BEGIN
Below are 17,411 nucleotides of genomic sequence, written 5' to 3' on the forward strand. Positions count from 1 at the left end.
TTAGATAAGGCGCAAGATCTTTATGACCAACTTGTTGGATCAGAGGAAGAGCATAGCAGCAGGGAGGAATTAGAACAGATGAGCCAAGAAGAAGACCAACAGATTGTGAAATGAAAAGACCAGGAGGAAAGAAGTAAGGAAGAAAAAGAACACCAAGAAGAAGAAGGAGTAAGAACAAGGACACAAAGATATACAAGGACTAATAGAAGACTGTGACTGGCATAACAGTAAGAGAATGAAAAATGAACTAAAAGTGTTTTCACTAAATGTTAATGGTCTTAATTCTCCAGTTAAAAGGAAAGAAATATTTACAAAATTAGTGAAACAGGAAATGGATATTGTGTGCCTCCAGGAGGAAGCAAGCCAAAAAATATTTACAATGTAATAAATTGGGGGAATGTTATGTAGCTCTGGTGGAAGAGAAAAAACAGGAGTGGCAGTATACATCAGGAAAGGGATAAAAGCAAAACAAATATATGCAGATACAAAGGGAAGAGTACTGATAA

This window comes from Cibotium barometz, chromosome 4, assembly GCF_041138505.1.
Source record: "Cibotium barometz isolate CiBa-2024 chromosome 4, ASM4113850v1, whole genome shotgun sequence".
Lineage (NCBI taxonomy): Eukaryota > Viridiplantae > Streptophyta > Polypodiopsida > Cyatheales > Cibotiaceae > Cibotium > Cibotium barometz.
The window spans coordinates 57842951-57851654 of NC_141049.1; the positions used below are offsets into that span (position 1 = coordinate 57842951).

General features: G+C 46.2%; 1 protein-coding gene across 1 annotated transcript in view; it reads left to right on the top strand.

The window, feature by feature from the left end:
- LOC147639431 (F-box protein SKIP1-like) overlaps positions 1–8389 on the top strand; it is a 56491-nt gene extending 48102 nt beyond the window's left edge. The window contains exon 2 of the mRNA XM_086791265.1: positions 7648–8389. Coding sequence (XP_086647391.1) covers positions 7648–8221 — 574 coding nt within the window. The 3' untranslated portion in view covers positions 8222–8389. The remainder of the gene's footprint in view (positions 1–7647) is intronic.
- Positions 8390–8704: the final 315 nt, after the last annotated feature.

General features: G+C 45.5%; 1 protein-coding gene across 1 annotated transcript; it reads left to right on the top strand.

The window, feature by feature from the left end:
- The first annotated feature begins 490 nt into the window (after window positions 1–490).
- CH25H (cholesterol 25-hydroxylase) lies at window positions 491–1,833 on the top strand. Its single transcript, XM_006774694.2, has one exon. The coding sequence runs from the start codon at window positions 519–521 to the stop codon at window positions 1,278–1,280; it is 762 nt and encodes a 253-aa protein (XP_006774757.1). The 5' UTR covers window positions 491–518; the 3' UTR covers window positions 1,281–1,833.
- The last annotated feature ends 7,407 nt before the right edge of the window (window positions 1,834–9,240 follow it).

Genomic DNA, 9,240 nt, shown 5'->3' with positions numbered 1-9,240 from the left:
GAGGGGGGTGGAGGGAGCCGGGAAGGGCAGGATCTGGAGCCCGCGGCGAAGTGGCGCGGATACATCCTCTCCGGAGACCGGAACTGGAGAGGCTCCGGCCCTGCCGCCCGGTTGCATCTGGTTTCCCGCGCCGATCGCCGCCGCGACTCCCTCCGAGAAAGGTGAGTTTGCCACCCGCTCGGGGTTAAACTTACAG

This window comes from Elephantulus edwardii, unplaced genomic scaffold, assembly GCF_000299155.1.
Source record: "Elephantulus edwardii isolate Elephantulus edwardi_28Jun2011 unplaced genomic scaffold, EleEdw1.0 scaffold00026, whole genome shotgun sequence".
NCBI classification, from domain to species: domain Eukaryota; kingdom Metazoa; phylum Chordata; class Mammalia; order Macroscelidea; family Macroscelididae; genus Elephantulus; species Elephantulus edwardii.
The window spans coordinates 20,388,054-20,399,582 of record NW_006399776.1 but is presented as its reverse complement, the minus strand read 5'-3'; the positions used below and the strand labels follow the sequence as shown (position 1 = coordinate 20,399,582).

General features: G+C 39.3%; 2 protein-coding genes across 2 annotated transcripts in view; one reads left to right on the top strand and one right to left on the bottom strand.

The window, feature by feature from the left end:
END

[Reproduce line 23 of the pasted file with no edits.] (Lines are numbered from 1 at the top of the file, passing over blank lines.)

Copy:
The window, feature by feature from the left end: